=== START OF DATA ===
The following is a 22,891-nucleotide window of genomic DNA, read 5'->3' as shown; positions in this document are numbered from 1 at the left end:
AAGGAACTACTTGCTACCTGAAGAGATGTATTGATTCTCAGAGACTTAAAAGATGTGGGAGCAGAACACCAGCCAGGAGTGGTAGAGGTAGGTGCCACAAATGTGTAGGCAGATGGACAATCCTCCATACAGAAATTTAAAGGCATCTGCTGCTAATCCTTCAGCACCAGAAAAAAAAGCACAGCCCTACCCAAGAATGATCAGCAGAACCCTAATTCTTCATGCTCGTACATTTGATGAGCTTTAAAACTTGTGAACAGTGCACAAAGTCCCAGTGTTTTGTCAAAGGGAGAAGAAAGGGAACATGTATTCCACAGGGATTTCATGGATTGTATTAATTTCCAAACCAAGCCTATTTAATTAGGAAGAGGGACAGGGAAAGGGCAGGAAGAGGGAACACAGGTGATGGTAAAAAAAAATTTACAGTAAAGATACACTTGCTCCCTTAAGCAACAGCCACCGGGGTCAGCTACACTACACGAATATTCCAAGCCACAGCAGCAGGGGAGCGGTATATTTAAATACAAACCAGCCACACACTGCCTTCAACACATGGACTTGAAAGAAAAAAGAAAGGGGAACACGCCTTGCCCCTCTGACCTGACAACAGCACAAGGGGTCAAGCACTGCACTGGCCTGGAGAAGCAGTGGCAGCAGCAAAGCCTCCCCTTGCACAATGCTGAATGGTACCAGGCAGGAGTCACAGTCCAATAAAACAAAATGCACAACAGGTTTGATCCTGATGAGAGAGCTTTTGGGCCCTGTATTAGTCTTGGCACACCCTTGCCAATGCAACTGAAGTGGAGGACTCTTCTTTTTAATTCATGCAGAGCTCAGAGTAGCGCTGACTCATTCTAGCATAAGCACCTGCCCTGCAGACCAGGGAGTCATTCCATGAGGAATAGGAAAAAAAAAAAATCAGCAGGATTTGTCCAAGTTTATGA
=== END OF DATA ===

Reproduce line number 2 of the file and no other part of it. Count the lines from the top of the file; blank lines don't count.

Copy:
AAGGAACTACTTGCTACCTGAAGAGATGTATTGATTCTCAGAGACTTAAAAGATGTGGGAGCAGAACACCAGCCAGGAGTGGTAGAGGTAGGTGCCACAAATGTGTAGGCAGATGGACAATCCTCCATACAGAAATTTAAAGGCATCTGCTGCTAATCCTTCAGCACCAGAAAAAAAAGCACAGCCCTACCCAAGAATGATCAGCAGAACCCTAATTCTTCATGCTCGTACATTTGATGAGCTTTAAAACTTGTGAACAGTGCACAAAGTCCCAGTGTTTTGTCAAAGGGAGAAGAAAGGGAACATGTATTCCACAGGGATTTCATGGATTGTATTAATTTCCAAACCAAGCCTATTTAATTAGGAAGAGGGACAGGGAAAGGGCAGGAAGAGGGAACACAGGTGATGGTAAAAAAAAATTTACAGTAAAGATACACTTGCTCCCTTAAGCAACAGCCACCGGGGTCAGCTACACTACACGAATATTCCAAGCCACAGCAGCAGGGGAGCGGTATATTTAAATACAAACCAGCCACACACTGCCTTCAACACATGGACTTGAAAGAAAAAAGAAAGGGGAACACGCCTTGCCCCTCTGACCTGACAACAGCACAAGGGGTCAAGCACTGCACTGGCCTGGAGAAGCAGTGGCAGCAGCAAAGCCTCCCCTTGCACAATGCTGAATGGTACCAGGCAGGAGTCACAGTCCAATAAAACAAAATGCACAACAGGTTTGATCCTGATGAGAGAGCTTTTGGGCCCTGTATTAGTCTTGGCACACCCTTGCCAATGCAACTGAAGTGGAGGACTCTTCTTTTTAATTCATGCAGAGCTCAGAGTAGCGCTGACTCATTCTAGCATAAGCACCTGCCCTGCAGACCAGGGAGTCATTCCATGAGGAATAGGAAAAAAAAAAAATCAGCAGGATTTGTCCAAGTTTATGA